Game development is built on a culture of sharing. From the original hacker inspired bedroom coder cultures to today’s Game Developers Conference which sees industry vets and up-and-comers gather together to share lessons learned, game developers have established their medium based on largely open information and shared experience. They know that there is something entirely different knowing about a process and how someone else worked their way through it than the skill required to navigate that process yourself. You are not talking yourself out of a job by telling people about what you do, you are showing your unique value.
The eLearning industry has a lot to learn from this outlook. There is a good deal too much professional vanity; the sentiment that ideas are precious, valuable and marketable. In reality, these thoughts and skills are cheap and have more value if shared openly than if they are contained in a paid training workshop with branded pens. Universities fight to have the best online programs, businesses want to be thought well of by senior management for having successful/award winning/industry visible L&D programs, platform creators want you using their software to increase their market share in the hope that they will come out on top as the industry standard in the eLearning platform wars.
If we want the medium to grow we need to share what we know at a grassroots level. It’s the next generation who are going to be doing the really great learning design and the more we keep what we have learned under our elbows, the more we are hampering the medium and our capacity to be successful within it. And this future focus leads to my final point.
Acknowledge the long now of eLearning
Game design is always focused towards the next experience – the next interaction will be better, more immersive, more emotionally impactful, more visually spectacular. The focus is on the progression of the medium rather than any one project.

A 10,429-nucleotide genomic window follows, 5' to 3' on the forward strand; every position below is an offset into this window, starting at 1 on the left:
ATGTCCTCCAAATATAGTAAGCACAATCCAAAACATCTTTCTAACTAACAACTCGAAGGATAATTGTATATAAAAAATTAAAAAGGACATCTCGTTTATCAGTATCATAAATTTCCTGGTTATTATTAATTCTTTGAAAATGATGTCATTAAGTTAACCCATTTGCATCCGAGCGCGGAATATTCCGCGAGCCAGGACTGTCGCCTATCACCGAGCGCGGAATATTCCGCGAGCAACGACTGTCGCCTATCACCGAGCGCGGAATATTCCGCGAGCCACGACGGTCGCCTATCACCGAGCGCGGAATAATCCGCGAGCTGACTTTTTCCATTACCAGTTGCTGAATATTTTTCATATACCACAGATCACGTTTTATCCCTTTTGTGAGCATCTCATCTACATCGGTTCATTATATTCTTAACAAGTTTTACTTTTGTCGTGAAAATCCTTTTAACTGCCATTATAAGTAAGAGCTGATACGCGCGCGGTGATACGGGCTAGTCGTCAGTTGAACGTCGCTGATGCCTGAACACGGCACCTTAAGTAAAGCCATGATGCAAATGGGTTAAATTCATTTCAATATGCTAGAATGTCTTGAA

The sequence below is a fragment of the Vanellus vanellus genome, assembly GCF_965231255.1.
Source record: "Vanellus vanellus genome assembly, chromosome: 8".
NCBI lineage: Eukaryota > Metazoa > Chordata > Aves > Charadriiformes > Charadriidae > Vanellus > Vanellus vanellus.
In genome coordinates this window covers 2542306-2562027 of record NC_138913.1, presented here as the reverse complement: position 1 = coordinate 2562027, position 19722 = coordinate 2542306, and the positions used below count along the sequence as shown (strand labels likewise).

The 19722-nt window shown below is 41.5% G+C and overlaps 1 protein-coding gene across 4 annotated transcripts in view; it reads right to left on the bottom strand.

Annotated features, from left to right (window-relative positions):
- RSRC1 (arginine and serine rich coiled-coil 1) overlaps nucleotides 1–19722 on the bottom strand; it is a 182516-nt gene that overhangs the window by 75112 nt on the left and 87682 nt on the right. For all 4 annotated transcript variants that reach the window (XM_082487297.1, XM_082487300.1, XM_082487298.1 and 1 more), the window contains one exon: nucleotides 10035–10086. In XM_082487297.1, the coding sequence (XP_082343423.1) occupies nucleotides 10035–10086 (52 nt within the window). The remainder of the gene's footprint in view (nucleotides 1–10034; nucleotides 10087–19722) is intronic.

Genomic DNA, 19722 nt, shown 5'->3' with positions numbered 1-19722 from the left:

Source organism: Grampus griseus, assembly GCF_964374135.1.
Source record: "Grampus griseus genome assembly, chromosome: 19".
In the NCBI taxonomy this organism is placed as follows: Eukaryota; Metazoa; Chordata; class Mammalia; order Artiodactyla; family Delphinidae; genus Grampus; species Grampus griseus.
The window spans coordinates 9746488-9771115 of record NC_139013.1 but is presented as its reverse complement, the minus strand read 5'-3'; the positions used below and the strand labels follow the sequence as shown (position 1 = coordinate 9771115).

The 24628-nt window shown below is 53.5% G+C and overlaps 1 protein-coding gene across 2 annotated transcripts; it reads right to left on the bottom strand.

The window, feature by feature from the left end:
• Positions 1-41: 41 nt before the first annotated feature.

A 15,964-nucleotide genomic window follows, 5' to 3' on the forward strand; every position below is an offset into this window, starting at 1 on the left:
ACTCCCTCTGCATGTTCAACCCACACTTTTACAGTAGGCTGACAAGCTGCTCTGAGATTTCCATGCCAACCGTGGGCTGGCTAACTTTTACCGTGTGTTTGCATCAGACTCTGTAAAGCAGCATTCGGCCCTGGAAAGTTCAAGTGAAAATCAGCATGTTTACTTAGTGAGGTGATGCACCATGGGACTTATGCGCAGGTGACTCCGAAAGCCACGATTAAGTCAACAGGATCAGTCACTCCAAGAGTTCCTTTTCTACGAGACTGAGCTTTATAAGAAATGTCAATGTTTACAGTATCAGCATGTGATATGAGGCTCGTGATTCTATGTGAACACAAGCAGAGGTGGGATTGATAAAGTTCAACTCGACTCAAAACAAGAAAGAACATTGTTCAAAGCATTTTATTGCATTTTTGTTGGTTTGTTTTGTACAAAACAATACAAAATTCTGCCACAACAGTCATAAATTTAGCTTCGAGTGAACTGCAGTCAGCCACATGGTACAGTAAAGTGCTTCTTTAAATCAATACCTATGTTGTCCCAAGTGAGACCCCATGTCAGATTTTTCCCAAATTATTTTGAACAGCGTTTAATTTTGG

By contrast, those stakeholders who create eLearning seem to be resisting the transitory nature of what they are creating. Instead, there is the desire to put something in place that will last in perpetuity. The short of it is that trying to get to the ultimate articulation of learning design with any one project puts unrealistic expectations on designers and the medium itself. We need to think about the medium as a whole and the iterative process we are using to improve it.
It’s this mindset that I try to take into my learning design work at Wavelength. The fact that the medium itself is still amorphous and we will not be able to get to the final stage of development in one step, it’s logistically impossible. Let’s figure out how the interactions work best, then we can collectively think a bit more about pedagogy. And so on. Everything is an iterative step and a further opportunity to explore the nature of this medium, and at the same time how we can refine to production systems that we use.
In 20 years time there will a book telling us what we are doing correctly now, and what we are doing badly wrong, but the only way we are going to get to the place where someone can write a book about it is by continuing just to do things and very much doing things wrong a good deal of the time.
So saddle up everyone, there’s wide frontier to explore, together.